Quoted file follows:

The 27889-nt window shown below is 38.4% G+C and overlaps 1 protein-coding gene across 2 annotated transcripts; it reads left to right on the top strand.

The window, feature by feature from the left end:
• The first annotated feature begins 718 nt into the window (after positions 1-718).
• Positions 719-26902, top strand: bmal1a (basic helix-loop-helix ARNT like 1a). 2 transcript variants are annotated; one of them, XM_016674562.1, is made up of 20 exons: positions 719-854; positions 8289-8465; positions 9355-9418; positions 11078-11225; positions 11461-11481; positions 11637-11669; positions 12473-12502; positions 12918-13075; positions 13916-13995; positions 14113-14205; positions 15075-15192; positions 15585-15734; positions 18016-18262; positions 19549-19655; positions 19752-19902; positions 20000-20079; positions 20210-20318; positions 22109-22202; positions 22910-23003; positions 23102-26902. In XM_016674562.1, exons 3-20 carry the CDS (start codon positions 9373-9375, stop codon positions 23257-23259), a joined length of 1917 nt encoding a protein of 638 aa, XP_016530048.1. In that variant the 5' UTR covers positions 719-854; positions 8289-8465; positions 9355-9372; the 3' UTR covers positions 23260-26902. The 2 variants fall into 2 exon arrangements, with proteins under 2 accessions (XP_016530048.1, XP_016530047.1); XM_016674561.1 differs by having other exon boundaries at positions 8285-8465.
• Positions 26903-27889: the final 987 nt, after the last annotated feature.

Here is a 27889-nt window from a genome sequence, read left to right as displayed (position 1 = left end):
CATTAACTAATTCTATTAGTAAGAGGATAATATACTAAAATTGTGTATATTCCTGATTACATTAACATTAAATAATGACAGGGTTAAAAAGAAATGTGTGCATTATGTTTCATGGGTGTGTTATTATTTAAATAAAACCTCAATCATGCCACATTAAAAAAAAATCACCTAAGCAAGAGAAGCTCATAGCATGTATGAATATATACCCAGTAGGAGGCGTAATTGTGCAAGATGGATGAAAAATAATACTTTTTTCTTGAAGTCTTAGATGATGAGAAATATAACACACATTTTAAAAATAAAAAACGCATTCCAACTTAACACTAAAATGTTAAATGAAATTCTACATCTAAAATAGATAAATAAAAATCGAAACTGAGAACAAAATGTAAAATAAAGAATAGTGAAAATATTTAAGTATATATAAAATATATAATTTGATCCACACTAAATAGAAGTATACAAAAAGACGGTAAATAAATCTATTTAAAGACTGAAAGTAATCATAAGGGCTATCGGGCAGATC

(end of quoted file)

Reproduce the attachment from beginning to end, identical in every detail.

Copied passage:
The 27889-nt window shown below is 38.4% G+C and overlaps 1 protein-coding gene across 2 annotated transcripts; it reads left to right on the top strand.

The window, feature by feature from the left end:
• The first annotated feature begins 718 nt into the window (after positions 1-718).
• Positions 719-26902, top strand: bmal1a (basic helix-loop-helix ARNT like 1a). 2 transcript variants are annotated; one of them, XM_016674562.1, is made up of 20 exons: positions 719-854; positions 8289-8465; positions 9355-9418; positions 11078-11225; positions 11461-11481; positions 11637-11669; positions 12473-12502; positions 12918-13075; positions 13916-13995; positions 14113-14205; positions 15075-15192; positions 15585-15734; positions 18016-18262; positions 19549-19655; positions 19752-19902; positions 20000-20079; positions 20210-20318; positions 22109-22202; positions 22910-23003; positions 23102-26902. In XM_016674562.1, exons 3-20 carry the CDS (start codon positions 9373-9375, stop codon positions 23257-23259), a joined length of 1917 nt encoding a protein of 638 aa, XP_016530048.1. In that variant the 5' UTR covers positions 719-854; positions 8289-8465; positions 9355-9372; the 3' UTR covers positions 23260-26902. The 2 variants fall into 2 exon arrangements, with proteins under 2 accessions (XP_016530048.1, XP_016530047.1); XM_016674561.1 differs by having other exon boundaries at positions 8285-8465.
• Positions 26903-27889: the final 987 nt, after the last annotated feature.

Here is a 27889-nt window from a genome sequence, read left to right as displayed (position 1 = left end):
CATTAACTAATTCTATTAGTAAGAGGATAATATACTAAAATTGTGTATATTCCTGATTACATTAACATTAAATAATGACAGGGTTAAAAAGAAATGTGTGCATTATGTTTCATGGGTGTGTTATTATTTAAATAAAACCTCAATCATGCCACATTAAAAAAAAATCACCTAAGCAAGAGAAGCTCATAGCATGTATGAATATATACCCAGTAGGAGGCGTAATTGTGCAAGATGGATGAAAAATAATACTTTTTTCTTGAAGTCTTAGATGATGAGAAATATAACACACATTTTAAAAATAAAAAACGCATTCCAACTTAACACTAAAATGTTAAATGAAATTCTACATCTAAAATAGATAAATAAAAATCGAAACTGAGAACAAAATGTAAAATAAAGAATAGTGAAAATATTTAAGTATATATAAAATATATAATTTGATCCACACTAAATAGAAGTATACAAAAAGACGGTAAATAAATCTATTTAAAGACTGAAAGTAATCATAAGGGCTATCGGGCAGATC